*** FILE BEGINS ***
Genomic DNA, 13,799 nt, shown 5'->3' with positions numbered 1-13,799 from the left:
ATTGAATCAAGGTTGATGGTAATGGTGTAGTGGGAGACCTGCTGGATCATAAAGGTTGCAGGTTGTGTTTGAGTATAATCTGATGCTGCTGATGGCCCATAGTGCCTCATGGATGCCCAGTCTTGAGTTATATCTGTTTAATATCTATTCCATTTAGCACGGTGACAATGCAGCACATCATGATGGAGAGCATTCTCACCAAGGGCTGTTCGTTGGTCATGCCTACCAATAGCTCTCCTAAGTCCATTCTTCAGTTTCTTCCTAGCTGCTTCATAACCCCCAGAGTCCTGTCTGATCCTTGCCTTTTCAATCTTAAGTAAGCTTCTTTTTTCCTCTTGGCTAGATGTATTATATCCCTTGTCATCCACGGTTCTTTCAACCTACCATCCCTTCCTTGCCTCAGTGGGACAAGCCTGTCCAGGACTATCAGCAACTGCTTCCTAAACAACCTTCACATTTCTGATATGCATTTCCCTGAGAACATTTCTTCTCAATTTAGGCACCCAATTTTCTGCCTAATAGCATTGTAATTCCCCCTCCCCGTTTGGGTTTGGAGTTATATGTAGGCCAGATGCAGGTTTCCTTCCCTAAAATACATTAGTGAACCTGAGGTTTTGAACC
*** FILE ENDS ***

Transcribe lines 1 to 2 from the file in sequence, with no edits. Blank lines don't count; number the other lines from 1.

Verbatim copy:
Genomic DNA, 13,799 nt, shown 5'->3' with positions numbered 1-13,799 from the left:
ATTGAATCAAGGTTGATGGTAATGGTGTAGTGGGAGACCTGCTGGATCATAAAGGTTGCAGGTTGTGTTTGAGTATAATCTGATGCTGCTGATGGCCCATAGTGCCTCATGGATGCCCAGTCTTGAGTTATATCTGTTTAATATCTATTCCATTTAGCACGGTGACAATGCAGCACATCATGATGGAGAGCATTCTCACCAAGGGCTGTTCGTTGGTCATGCCTACCAATAGCTCTCCTAAGTCCATTCTTCAGTTTCTTCCTAGCTGCTTCATAACCCCCAGAGTCCTGTCTGATCCTTGCCTTTTCAATCTTAAGTAAGCTTCTTTTTTCCTCTTGGCTAGATGTATTATATCCCTTGTCATCCACGGTTCTTTCAACCTACCATCCCTTCCTTGCCTCAGTGGGACAAGCCTGTCCAGGACTATCAGCAACTGCTTCCTAAACAACCTTCACATTTCTGATATGCATTTCCCTGAGAACATTTCTTCTCAATTTAGGCACCCAATTTTCTGCCTAATAGCATTGTAATTCCCCCTCCCCGTTTGGGTTTGGAGTTATATGTAGGCCAGATGCAGGTTTCCTTCCCTAAAATACATTAGTGAACCTGAGGTTTTGAACC